“Houston loves Chloe!” roared the emcee, as a parade of models hit the catwalk wearing the designer Chloe Dao’s latest line. “Chloe loves Houston!”

It was the height of Houston Fashion Week, a title that not long ago might have sounded like an oxymoron, provoking cruel jokes about rhinestone-encrusted denim. But the event is as elegant as anything in Paris or New York. After the models, the star of the evening emerged to a standing ovation. Chloe Dao, a Vietnamese immigrant, became “Houston’s sweetheart” when she won the reality-TV competition “Project Runway” in 2006. Her life story itself sounds like a miniseries. At age 5, Dao made a dramatic escape from Communist-run Laos in 1976 with her parents and seven sisters. Now the poster girl for immigrant success, she is asked to give inspirational speeches across Houston, such as at the America’s Table Thanksgiving Breakfast.

I met Dao at the somewhat surreal after-party in a pop-up nightclub downtown. The proprietor, Gigi Huang (whose father had fled Shanghai as the Red Army moved in), had dressed her lithe performers in golden G-strings, the more athletic of whom were pouring flutes of champagne while actually hanging upside-down from chandeliers. “Even in Houston, I had a very Asian upbringing,” Dao told me over the pulsing bass. “But I also had an all-American childhood. I was a cheerleader, I was on the tennis team, I was president of the Latin Club.” The blend of cultures has served her well: The Ao Dai style of traditional Vietnamese fashion, she says, has influenced her designs, which have “a very clean aesthetic, with straight lines and high mandarin necks.”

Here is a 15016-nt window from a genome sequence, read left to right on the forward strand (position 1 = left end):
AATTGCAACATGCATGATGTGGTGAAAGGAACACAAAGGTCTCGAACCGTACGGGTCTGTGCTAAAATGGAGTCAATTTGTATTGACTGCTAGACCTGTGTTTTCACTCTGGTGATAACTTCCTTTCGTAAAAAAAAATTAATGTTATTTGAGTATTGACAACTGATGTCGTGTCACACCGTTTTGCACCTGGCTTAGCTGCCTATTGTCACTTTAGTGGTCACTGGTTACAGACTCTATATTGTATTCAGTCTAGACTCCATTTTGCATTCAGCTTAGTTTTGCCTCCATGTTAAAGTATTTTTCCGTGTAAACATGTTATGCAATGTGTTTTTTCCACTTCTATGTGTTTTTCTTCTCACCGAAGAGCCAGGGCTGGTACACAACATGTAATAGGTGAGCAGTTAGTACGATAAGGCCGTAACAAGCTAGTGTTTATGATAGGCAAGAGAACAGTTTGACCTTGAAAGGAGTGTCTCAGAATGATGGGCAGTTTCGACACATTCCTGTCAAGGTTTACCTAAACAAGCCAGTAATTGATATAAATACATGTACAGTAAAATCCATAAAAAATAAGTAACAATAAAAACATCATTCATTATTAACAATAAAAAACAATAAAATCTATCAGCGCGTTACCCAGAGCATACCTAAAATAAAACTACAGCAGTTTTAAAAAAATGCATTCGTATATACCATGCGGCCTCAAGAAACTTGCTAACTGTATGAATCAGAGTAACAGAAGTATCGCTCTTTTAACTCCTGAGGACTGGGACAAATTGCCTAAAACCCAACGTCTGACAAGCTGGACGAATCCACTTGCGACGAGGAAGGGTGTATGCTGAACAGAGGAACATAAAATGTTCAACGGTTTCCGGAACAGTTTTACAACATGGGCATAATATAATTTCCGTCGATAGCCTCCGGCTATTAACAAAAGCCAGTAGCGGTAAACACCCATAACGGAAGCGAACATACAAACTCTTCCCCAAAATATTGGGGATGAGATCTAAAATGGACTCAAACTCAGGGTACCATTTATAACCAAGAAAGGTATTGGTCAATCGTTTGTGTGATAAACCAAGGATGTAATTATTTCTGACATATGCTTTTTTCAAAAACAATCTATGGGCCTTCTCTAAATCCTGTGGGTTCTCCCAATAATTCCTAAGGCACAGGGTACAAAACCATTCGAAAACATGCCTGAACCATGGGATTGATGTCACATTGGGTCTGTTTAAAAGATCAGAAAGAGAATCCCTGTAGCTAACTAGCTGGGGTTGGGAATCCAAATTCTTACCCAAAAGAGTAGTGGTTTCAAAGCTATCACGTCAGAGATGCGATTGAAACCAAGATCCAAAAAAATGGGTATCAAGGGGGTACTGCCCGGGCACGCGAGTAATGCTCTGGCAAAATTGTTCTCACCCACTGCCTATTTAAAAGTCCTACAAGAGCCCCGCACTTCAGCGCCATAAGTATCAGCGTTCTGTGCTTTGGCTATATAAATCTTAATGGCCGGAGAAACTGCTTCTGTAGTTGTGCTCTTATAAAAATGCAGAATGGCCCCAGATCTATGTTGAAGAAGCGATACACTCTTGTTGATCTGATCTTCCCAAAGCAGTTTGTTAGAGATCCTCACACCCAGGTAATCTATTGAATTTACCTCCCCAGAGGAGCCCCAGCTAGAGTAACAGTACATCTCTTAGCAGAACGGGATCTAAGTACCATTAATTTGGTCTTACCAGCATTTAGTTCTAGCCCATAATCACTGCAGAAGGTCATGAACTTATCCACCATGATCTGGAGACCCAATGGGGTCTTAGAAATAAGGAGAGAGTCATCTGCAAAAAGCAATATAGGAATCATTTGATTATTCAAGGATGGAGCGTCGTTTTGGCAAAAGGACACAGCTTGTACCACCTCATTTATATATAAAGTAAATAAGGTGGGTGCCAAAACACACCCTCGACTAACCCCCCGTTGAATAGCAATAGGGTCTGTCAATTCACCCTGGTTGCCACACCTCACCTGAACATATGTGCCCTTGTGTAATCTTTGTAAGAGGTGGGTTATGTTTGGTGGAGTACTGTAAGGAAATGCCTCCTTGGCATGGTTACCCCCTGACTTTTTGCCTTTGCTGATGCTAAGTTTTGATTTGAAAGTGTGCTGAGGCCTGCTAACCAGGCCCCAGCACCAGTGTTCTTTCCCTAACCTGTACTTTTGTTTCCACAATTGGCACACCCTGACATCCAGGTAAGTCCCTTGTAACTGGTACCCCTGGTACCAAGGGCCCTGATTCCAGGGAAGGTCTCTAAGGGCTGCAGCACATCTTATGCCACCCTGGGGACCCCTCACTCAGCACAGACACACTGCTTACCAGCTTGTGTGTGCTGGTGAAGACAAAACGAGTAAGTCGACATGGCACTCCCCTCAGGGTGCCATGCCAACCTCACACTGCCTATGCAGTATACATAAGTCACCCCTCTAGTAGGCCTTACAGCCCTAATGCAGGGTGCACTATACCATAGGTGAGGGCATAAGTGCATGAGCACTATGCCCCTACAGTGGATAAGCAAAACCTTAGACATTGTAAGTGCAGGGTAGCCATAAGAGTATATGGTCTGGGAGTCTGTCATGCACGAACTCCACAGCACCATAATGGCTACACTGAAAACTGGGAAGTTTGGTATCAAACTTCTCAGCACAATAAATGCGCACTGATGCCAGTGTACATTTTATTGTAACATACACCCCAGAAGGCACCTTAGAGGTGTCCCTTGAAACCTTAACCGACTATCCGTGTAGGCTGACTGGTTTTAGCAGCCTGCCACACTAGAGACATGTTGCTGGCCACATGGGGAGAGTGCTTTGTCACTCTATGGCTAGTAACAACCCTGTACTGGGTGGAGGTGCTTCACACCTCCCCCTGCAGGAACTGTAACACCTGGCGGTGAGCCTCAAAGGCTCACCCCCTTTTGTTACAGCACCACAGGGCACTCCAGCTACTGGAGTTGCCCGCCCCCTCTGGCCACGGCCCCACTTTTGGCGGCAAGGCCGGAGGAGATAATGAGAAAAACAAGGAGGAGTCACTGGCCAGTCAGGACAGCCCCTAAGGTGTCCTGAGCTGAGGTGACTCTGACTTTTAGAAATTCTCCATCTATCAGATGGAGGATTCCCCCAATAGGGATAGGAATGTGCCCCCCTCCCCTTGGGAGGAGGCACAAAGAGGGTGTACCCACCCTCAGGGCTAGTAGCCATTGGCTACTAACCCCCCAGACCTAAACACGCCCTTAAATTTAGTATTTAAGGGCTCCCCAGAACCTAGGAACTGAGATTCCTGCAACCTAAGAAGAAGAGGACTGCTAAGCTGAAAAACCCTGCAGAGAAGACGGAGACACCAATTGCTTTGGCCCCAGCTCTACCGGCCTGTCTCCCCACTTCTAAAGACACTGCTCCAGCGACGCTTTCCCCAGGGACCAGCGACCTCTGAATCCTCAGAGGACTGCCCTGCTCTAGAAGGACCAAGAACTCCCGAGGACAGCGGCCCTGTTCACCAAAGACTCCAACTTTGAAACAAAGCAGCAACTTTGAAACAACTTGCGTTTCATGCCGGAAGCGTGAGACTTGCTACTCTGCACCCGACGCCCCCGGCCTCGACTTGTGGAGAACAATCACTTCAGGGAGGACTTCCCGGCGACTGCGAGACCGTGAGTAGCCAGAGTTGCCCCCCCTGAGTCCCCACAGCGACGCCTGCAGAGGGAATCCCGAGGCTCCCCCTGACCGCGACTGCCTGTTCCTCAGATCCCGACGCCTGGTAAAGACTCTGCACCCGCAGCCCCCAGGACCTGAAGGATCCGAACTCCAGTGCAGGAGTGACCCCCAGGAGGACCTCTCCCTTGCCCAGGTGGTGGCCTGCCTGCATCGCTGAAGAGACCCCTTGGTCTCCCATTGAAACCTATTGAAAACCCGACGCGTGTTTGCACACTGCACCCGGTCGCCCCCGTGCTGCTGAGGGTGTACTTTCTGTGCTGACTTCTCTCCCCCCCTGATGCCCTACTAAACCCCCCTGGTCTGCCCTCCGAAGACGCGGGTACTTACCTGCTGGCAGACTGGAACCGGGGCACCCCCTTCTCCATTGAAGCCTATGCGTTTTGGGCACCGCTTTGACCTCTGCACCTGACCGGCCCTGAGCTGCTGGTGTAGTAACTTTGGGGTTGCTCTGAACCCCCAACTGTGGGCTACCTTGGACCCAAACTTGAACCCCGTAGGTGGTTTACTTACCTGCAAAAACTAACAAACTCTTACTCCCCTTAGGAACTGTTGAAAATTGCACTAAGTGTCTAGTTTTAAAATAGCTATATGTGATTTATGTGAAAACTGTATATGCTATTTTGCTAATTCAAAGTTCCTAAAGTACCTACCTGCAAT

“But you really should meet my mother,” she adds. “She’s the real immigrant success story.”

So we all meet a couple of days later in Houston’s new “Chinatown”—which is no longer really a district but an endless Asian mall extending along a highway west of downtown. (“You never have to speak English out there if you don’t want to,” Dao said. “You can go to a Vietnamese doctor, a Vietnamese dentist, a Vietnamese hairdresser...” Its counterpart in the Indian community is the Shri Swaminarayan Mandir Hindu temple, an enormous complex of gleaming limestone towers, pillars and domes in Stafford, a city in the Houston metro area.) At the boisterous Kim Son Buffet restaurant, I greet Chloe’s mother, Hue Thuc Luong, a neatly coiffed businesswoman. Chloe had never asked her mother for the full details of their escape from Laos, and over the next hour, they prompt one another’s memories. Hue Thuc Luong explains that, soon after the Communist takeover in 1975, she began planning the family’s escape to Thailand. The family began growing rice in fields outside their village, near Pakse, and pretended to the revolutionary cadres that all eight daughters were needed to work them. The father, Thu Thien Dao, who was experienced as a cobbler, sewed $200 into the soles of each girl’s sandals. (“We used them as pillows at night to make sure nobody stole them!” Chloe recalls.) One dusk, the whole family slipped from the rice fields into the jungle, for an all-night hike in the darkness.